It is what Heather Mac Donald—the most knowledgeable writer on criminal justice, who hasn’t been in prison, writing today—does so well in City Journal.

I did time in El Reno FCI and the picture painted by the presidential visit is wildly different from the prison I remember—though my sojourn there was many, many years ago.

An excerpt.

In July 2015, President Obama paid a press-saturated visit to a federal penitentiary in Oklahoma. The cell blocks that Obama toured had been evacuated in anticipation of his arrival, but after talking to six carefully prescreened inmates, he drew some conclusions about the path to prison. “These are young people who made mistakes that aren’t that different than the mistakes I made and the mistakes that a lot of you guys made,” the president told the waiting reporters.

The New York Times seconded this observation in its front-page coverage of Obama’s prison excursion. There is but a “fine line between president and prisoner,” the paper noted. Anyone who “smoked marijuana and tried cocaine,” as the president had as a young man, could end up in the El Reno Federal Correctional Institution, according to the Times.

This conceit was preposterous. It takes a lot more than marijuana or cocaine use to end up in federal prison. But the truth didn’t matter. Obama’s prison tour came in the midst of the biggest delegitimation of law enforcement in recent memory. Activists, politicians, and the media have spent the last year broadcasting a daily message that the criminal-justice system is biased against blacks and insanely draconian. The immediate trigger for that movement, known as Black Lives Matter, has been a series of highly publicized deaths of black males at the hands of the police. But the movement also builds on a long-standing discourse from the academic Left about “mass incarceration,” policing, and race.

Now that discourse is going mainstream. As the press never tires of pointing out, some high-profile figures on the right are joining the chorus on the left for deincarceration and decriminalization. Newt Gingrich is pairing with left-wing activist Van Jones, and the Koch brothers have teamed up with the ACLU, for example, to call for lowered prison counts and less law enforcement. Republican leaders on Capitol Hill support reducing or eliminating mandatory sentences for federal drug-trafficking crimes, in the name of racial equity.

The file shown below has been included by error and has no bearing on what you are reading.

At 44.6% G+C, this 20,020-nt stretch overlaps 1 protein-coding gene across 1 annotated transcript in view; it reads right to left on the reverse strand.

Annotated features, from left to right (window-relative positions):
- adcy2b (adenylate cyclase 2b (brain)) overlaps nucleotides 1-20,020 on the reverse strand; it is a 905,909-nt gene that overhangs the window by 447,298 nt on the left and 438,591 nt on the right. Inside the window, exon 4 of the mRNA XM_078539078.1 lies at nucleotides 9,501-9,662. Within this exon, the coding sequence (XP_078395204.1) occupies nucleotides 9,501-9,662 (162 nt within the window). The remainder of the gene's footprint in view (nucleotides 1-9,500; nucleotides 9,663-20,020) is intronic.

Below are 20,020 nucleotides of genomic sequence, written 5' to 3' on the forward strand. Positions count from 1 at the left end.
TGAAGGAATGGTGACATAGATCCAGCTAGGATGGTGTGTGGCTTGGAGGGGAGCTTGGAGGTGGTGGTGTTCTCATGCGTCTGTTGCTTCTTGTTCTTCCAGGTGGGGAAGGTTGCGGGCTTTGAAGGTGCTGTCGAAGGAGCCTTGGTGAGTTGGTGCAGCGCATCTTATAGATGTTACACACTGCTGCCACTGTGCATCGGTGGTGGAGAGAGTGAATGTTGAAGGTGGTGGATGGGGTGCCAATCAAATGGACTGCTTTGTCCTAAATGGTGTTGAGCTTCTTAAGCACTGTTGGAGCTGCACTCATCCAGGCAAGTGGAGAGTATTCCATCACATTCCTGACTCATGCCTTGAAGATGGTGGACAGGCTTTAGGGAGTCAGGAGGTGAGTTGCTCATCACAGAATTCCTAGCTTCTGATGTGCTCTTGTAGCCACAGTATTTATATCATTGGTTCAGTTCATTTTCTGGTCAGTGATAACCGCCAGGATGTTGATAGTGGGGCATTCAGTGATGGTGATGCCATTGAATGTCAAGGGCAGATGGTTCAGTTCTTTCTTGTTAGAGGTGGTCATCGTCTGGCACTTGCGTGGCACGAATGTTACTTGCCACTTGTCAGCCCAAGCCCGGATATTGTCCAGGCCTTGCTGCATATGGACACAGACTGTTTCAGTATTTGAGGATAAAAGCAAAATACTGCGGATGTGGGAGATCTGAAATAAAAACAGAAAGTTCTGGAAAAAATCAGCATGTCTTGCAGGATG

At the state and city levels, hardly a single criminal-justice practice exists that is not under fire for oppressing blacks. Traffic monitoring, antitheft statutes, drug patrols, public-order policing, trespass arrests, pedestrian stops, bail, warrant enforcement, fines for absconding from court, parole revocations, probation oversight, sentences for repeat felony offenders—all have been criticized as part of a de facto system for locking away black men and destroying black communities.

There may be good reasons for radically reducing the prison census and the enforcement of criminal laws. But so far, the arguments advanced in favor of that agenda have been as deceptive as the claim that prisons are filled with casual drug users. It is worth examining the gap between the reality of law enforcement and the current campaign against it, since policy based on fiction is unlikely to yield positive results.

Two days before his Oklahoma penitentiary visit, Obama addressed the NAACP national conference in Philadelphia and raised the same themes. The “real reason our prison population is so high,” he said to applause, is that we have “locked up more and more nonviolent drug offenders than ever before, for longer than ever before.” This assertion is the most ubiquitous fallacy of the deincarceration movement, given widespread currency by Michelle Alexander’s 2010 book, The New Jim Crow. That a president would repeat the myth is a demonstration of the extent to which ideology now rules the White House.